The final painful and embarrassing indignity for the Indiana Pacers would be getting erased from the playoffs Wednesday on their precious home court; you know, the one the Pacers made such a big deal about all season. That would be, to paraphrase the great hoopology philosopher Lance Stephenson, the ultimate sign of weakness.

These Pacers, our hunch told us all along, are counterfeit contenders, lacking the drive it takes to go the extra mile. They're bringing spitballs to a gunfight in the Eastern Conference finals, and that, along with a mouthy meathead like Stephenson, is making LeBron James "smirk" instead of sweat.

Yes, smirk: An expression that is half-amusing and half-pitiful. Imagine that. LeBron and the Heat, three-time defending champs of the East, aren't even laughing at the Pacers. They're smirking. Which is a lot more disrespectful.

A smirk is usually followed up with a finger-in-the-eye question from the smirker: This all you got?

Well, um, yeah. It's pretty much a wrap at this point. This much-anticipated series was a season in the making and originally designed to either represent the changing of the guard in the East (ha!) or at least give LeBron the most grueling post-season obstacle-course test he was supposed to see, and yet it has denigrated into a one-sided stomping. And if you, basketball fan, are feeling a bit ripped off and deprived, how about the Heat? Think of them. They needed a good run to prepare for the Spurs or Thunder in the NBA Finals and the Pacers, with the exception of Game 1, haven't even amounted to that.

You can praise LeBron and the Heat all you want for assuming a commanding 3-1 lead, delivering a dominant Game 4 and showing no alarming signs of weakness (there's that word again), and sure, that would be understandable. LeBron is getting better and nastier as these weeks go by, while Dwyane Wade is staying injury-free and Miami's defense is suffocating. But this is really on the Pacers. This is on Roy Hibbert and his much too-frequent disappearing acts, and Paul George regressing from an MVP candidate to just a very nice player who hasn't scared anyone, and Stephenson for not walking the walk, and yes, on Larry Bird for failing to put the right missing pieces in place. This is on a Pacers team that was 33-7 in February and then turned meek overnight and swallowed a grapefruit, which is still lodged in their throat.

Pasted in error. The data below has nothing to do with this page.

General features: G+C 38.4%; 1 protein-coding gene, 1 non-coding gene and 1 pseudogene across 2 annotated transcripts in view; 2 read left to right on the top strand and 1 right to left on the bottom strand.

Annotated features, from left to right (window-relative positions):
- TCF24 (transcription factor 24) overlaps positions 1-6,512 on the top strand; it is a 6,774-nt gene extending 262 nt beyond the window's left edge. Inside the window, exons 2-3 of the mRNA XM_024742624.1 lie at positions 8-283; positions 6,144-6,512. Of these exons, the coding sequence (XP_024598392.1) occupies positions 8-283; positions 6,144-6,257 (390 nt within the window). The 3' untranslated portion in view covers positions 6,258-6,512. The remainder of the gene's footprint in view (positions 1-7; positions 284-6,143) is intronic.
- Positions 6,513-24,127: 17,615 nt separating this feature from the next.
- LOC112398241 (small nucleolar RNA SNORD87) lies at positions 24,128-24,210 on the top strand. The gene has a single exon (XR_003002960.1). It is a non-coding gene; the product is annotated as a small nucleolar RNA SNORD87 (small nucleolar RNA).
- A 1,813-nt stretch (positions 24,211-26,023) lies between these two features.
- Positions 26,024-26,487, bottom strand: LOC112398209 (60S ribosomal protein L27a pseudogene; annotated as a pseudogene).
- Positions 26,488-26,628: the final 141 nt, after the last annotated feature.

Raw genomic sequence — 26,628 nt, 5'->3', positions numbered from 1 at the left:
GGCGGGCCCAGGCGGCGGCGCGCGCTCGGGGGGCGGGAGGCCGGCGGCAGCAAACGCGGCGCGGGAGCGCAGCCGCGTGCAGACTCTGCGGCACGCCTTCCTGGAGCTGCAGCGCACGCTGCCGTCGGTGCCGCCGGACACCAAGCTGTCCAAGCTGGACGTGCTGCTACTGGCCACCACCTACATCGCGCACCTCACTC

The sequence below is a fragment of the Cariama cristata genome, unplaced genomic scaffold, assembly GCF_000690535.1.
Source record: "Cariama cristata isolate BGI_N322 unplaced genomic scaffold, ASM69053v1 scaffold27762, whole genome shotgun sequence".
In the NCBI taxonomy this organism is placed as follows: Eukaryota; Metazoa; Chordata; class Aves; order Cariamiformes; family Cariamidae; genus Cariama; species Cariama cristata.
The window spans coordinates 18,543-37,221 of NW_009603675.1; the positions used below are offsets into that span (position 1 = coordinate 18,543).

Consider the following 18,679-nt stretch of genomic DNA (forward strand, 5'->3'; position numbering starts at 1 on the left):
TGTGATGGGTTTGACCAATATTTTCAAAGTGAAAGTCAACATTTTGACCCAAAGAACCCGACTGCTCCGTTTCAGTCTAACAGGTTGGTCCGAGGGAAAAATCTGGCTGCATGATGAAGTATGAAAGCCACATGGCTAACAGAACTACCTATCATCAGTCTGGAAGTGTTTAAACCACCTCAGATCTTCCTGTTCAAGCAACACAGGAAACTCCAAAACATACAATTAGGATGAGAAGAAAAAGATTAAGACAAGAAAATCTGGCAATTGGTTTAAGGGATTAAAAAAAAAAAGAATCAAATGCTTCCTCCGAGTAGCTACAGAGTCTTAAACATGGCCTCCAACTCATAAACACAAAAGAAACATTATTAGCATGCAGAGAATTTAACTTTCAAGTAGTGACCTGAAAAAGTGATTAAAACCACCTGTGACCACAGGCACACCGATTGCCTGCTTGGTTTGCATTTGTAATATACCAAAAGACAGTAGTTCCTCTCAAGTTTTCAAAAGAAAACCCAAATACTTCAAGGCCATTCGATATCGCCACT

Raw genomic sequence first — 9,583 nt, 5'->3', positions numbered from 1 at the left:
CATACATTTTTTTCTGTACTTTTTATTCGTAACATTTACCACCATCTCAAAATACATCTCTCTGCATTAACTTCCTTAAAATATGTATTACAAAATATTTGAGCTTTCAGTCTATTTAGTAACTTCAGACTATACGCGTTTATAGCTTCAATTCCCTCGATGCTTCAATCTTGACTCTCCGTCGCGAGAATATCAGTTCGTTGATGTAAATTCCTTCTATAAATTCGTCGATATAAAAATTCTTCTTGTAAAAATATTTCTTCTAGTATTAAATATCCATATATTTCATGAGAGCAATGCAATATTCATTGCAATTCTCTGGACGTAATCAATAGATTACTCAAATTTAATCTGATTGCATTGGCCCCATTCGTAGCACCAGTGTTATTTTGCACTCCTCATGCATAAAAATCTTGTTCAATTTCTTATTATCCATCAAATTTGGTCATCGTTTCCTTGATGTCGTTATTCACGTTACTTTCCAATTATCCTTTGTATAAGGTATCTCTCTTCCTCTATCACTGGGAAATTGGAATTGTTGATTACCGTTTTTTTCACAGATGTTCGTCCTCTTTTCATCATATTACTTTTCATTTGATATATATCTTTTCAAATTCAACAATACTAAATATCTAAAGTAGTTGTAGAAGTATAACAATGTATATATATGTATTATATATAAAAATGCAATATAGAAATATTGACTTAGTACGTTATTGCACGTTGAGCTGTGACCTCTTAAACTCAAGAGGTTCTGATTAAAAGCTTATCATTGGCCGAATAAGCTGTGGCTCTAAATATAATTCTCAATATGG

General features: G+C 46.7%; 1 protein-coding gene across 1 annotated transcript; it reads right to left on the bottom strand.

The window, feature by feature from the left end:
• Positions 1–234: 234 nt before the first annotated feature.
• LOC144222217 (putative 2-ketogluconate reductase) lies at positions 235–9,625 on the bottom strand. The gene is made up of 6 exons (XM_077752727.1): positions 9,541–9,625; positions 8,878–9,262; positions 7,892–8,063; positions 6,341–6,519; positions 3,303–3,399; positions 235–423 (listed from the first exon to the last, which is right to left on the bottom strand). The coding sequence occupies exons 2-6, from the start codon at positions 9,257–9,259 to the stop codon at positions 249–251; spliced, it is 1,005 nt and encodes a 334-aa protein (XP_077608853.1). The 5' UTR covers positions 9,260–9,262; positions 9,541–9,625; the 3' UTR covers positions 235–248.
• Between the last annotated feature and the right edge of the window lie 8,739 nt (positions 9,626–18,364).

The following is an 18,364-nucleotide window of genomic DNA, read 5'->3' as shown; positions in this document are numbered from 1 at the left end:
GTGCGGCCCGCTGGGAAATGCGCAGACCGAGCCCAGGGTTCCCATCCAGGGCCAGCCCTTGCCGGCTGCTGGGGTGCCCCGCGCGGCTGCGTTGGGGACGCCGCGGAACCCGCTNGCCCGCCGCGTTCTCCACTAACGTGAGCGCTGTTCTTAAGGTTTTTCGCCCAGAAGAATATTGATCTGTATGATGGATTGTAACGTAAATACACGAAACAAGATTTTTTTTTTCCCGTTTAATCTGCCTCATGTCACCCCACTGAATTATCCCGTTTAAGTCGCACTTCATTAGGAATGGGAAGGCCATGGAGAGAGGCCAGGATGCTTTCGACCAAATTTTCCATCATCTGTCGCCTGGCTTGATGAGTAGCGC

In years past, championship dreamers like the Pacers always had to slay the bully before getting the chance to taste champagne. Think of the Bulls and Michael Jordan against the Pistons and Isiah Thomas, and LeBron against Paul Pierce and Kevin Garnett. Sometimes you get beat up so much that you reach the point where you say, enough is enough, and finally get over the hump. This was supposed to be the Pacers' Hump Year after taking the Heat to the seven-game limit last season before losing the clincher in Miami. And so the Pacers thought: If we get home-court advantage next season, that'll be the difference, right? Um, not quite.

"He's got to make a decision that at some point in his life, that no matter what, he's not going to lose this fight anymore," said coach Frank Vogel, using the victim-bully analogy. "We're at that point."

What the Pacers haven't done in the year since is grow a few melons. Talent just isn't enough at this stage of the season. You need fortitude, a sense of urgency and a burn to be the best. When you see Hibbert, for example, getting his shot swatted by players five inches shorter and having rebounds ripped from his fingers, do you see a lion or a lamb?

The Pacers lack snarl and swagger; we've seen this lately in big games, during the moment of truth. If only the rest of the Pacers could sip whatever serum that David West lives on, then maybe they wouldn't have stumbled through the second half of the season or nearly got whipped by the Hawks -- the Hawks! -- in the first round. Maybe their hearts wouldn't be questioned so regularly and perhaps the Heat would find themselves in an alley fight. There's plenty of talent in the NBA, and the Pacers certainly have enough on their roster. But not every talented player wants the ball when it counts or knows what to do with it. Not every talented player is willing to bleed for a loose ball. Not every talented player is willing to go the full 48.

Not every talented player is smart enough to know not to call out LeBron in the middle of a series.